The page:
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The Stars and the Sky

Photo by nate rayfield on Unsplash

I’ve been reading Natalie Goldberg’s Wild Mind. There’s one passage in which she talks about the conscious mind vs. the wild mind and urges writers to not diddle around our whole lives in the dot (our monkey mind or conscious mind) but to take one big step out of it and sink into the big sky and write from there.

I stopped and hung out for a while at that thought.

Let go of control – surrender the reins. Once a theme or idea starts to unspool, to allow ourselves to follow the thread. Find the end and let it take you. Up into the big sky.

In most parts of my life my tendency is to be neat and organized. To tidy up as I go. When I bake or cook, I’ll often assemble the ingredients beforehand, clean up as I go. And it works. In the kitchen.

But not at my writing desk. Even a short blog post like this.

Not in the beginning of a piece.

An author I know told me how she edits as she goes. In theory, her book is good to go by the time she gets to the last page. I’m going to suggest that the book was percolating in her head for a while, growing, plots materializing and shifting, characters coming and going. The story gradually told itself and the author transcribed it. Now, this in no way minimizes this author’s role in all this. It’s still a lot, a lot of work. But it works for her. She’s good at it. I’ve read her work; it’s magical.

For me, however, this method would trip me up. It would kick my perfectionism into high gear and put me into one of those endless loop processes. You computer folks have a name for that. For the rest of us it’s a descent into a rabbit hole.

Especially in the beginning.

This blog post started with reading Goldberg’s book. Then it came on a walk with me. It got splashed messily onto the page two days later. I let it settle, went for another walk a few days later and came back to it. I tidied it up; did a little organizing. It’s just about good enough. Although I know there will be at least one more pass before you see it.

Its beginning was a leap into the big sky. And that’s how it should be. At least for me.

There’s a poem I love and frequently use as a warm up prompt in my writing circles. “In Spite of Everything, the Stars” by Edward Hirsch. It begins: Like a stunned piano, like a bucket of fresh milk flung into the air or a dozen fists of confetti thrown hard at a bride stepping down from the altar, the stars surprise the sky.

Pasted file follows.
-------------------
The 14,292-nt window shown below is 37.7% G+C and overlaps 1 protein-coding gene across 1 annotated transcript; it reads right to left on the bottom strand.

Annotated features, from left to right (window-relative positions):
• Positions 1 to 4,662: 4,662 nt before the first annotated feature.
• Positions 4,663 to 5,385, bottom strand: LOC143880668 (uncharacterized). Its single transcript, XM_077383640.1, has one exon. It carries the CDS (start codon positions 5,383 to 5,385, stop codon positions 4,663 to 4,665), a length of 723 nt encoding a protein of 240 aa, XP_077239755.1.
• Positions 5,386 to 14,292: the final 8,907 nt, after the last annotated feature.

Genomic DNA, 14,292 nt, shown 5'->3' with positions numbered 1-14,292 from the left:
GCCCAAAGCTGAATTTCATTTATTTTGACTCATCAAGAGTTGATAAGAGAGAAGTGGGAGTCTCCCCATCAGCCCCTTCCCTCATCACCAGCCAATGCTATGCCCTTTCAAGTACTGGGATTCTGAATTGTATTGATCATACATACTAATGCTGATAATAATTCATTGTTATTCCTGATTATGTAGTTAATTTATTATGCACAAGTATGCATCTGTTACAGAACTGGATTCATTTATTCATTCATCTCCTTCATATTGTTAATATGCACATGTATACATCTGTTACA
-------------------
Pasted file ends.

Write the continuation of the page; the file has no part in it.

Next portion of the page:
The stars surprise the sky.

How wonderful it would be to feel free enough, to trust my process enough, to loosen my grip on my pen enough and toss my words up into the sky. To startle the heavens and then listen to the sky tell my story. To let word follow word and line follow line and watch as the story unspools from my consciousness onto the page.

That is where I like to begin.

Where do you begin? In your writing, in your projects, in your life?

Schedule a coffee chat with me and let’s talk about beginnings.

The hidden treasures of the writing brain

Treasure Box
Photo by Clem Onojeghuo on Unsplash

Do you have “shoulds” about your writing? Do you fret that you’re not writing enough? Let it go. Yes, at times you have deadlines. But consider the riches accumulating as you go about your days. There’s a lot happening under the surface even when you’re not putting words on the page.

I haven’t been writing much the last few months. I had taken a brief hiatus in December but that hiatus lingered into January. And then February. Why, I wondered. What’s wrong? The answer that rose up was that my joy in writing had been muscled out by the “shoulds.” I should be working on my book. I should get a blog post out. I should get a newsletter out. I should, I should I should.

I was should-ing all over myself.

Seriously, shoulds take the joy out of everything.

At the same time, I was still journaling. I was still running writing circles. But my book and my blog, well, I felt lots of resistance there. So, this time I decided to do something a little different. I just let it be. (More on the shoulds here)

However, I’m still comfortable calling myself a writer.